I think, too, of the brief vulnerabilities we allow ourselves when we are trying to be strong. I think of what being strong feels like, and how sometimes it doesn’t feel like trying, until we stop for a moment. Anxiety sneaks up sometimes like a soft rage of sorrow when I let my guard down. And sometimes it feels as though it is always there, like a soft flutter wings in the eves when you are lying in bed and hearing a bird take a little morning bath outside the window. It’s just there, letting you know the worrying is happening, but telling you don’t worry about it, it’s for a good cause. Learning to be at home with myself means trying to understand this.

Today definitely feels like spring, and with that sigh of air through the window, warm and a little damp and heavy with the scent of green, it’s a little easier today to feel hopeful and even content within the milieu of this moment.

Remember to protect yourself with whatever magic you can find, a memory, a feeling of home, an I love you.

Love, Cath

 

Love, Cath

On Patterns, Perspectives, and Puzzles

By Catherine DiMercurio

Sometimes context helps us puzzle things out and find the substance behind the charm.

On the last day before taking my daughter back to college, after her short holiday visit home, we sat at the dining room table, she and my son and I, putting together a puzzle. It was a 500-piece nature scene, quite beautiful and moderately complex, and we laughed and chatted and worked silently, falling into a peace so easily we forgot about the various things we’d bickered about here and there. Tucked away, too, were the few weightier conversations we’d had, and the brief but powerful emotional storms that sweep through a household sometimes, when new transitions are on everyone’s horizons.

In the course of those few hours that we worked, on and off, we found ourselves each selecting a favorite puzzle piece. I was particularly drawn to one of the few which contained a recognizable image, a little vignette, or so it seemed to me. I liked it. It seemed to make sense on its own, independent of the bigger picture it was a part of. So little of life is like that; it so often doesn’t bother to make sense at all.

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Speaking of bigger pictures, I often get the impression that my understanding of the “bigger picture” is flawed or misguided or not fully formed. But maybe, the problem is with the very notion of the bigger picture.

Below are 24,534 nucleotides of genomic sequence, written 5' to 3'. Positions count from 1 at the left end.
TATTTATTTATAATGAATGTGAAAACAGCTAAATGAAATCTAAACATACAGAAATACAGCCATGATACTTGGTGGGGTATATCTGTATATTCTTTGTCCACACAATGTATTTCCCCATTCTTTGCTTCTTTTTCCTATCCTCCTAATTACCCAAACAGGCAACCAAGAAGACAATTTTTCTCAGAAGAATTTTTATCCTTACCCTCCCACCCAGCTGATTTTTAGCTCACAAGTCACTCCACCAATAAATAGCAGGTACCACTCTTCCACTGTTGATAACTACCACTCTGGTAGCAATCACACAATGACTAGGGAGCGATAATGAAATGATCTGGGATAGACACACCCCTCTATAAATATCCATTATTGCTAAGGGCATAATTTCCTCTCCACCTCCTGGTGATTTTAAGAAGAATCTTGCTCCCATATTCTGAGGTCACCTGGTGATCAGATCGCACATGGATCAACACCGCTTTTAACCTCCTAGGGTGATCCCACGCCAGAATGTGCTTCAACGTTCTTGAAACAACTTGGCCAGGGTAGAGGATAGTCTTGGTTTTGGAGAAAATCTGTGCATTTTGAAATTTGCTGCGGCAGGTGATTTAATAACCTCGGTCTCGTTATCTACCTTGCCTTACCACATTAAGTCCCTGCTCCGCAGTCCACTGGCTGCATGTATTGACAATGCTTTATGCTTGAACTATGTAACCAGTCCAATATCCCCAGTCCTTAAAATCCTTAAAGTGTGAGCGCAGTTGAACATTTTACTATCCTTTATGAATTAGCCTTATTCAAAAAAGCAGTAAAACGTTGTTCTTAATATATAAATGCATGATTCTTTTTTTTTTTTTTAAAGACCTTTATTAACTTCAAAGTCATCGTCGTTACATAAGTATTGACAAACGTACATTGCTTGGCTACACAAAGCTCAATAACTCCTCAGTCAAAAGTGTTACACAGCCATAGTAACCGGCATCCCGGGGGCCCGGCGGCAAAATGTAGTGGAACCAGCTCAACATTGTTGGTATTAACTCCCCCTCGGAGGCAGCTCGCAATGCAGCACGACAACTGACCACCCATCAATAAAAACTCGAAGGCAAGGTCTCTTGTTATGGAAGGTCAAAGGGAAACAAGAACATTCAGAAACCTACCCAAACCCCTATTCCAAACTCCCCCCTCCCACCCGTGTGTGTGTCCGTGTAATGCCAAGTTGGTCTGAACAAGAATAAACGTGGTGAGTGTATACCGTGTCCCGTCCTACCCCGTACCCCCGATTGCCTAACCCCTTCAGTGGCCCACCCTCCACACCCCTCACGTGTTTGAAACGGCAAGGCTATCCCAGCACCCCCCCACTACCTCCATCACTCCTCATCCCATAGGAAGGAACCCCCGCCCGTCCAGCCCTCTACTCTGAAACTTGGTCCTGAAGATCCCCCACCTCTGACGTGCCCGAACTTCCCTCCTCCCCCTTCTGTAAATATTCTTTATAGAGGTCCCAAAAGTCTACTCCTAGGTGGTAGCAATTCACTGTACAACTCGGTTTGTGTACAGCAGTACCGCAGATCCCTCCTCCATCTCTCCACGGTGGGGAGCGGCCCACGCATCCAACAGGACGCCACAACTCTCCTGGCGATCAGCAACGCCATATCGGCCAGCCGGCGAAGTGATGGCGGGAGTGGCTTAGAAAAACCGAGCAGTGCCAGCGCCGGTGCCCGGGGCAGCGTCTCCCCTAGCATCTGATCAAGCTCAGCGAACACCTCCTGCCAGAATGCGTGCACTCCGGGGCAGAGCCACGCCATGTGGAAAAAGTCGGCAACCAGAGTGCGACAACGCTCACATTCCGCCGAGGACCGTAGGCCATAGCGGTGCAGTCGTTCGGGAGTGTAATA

We blame our perception, our perspective, we question how our shortcomings keep us from seeing things clearly sometimes, keep us from understanding our lives, our place in the world. But maybe understanding is muddied because the thing we are trying to understand is a shifting, muddy thing itself.

It’s no wonder that we sometimes flounder, that we can’t grasp how all the pieces fit together, that we are at once puzzled, and puzzle.

The afternoon of the puzzle, I found it utterly impossible to snap puzzle pieces into place without becoming overwhelmed by metaphor and wonder. Sometimes I stared at pieces blankly while my brain scrambled up ideas about identity and purpose and meaning and connection and context. Sometimes I was amazed that we were able to fit any of the pieces together, particularly the ones that were part of a uniform background, the starry dawn sky, the rush of water over rocks. We hunted for pieces, each in our own way, seeking patterns in the shapes. I wondered what it would have been like to try and work that puzzle without the picture on the box as a map.

Life is built piece by piece without context, without a map. Instead, we fashion ideas of what it is supposed to look like, in general, and for us. We look for patterns, we seek partners. We create context. We are thirsty for shape, meaning, structure.

I think all of our endeavoring, this trying to see what fits together, is what connects us and binds us in a shifting world.

We create constants, foundations we hope will withstand the shifting muddiness.

When I look at the photo I took of that puzzle piece, I’m struck by how I romanticized the image. It’s a treetop. It appears to me now less like a self-contained scene, a story within a story, as it sits isolated against a dark background. Only in proximity to a sea of other puzzle pieces does the poetry of the little piece begin to hang together. You have to see it within the context of chaos to understand its clarity.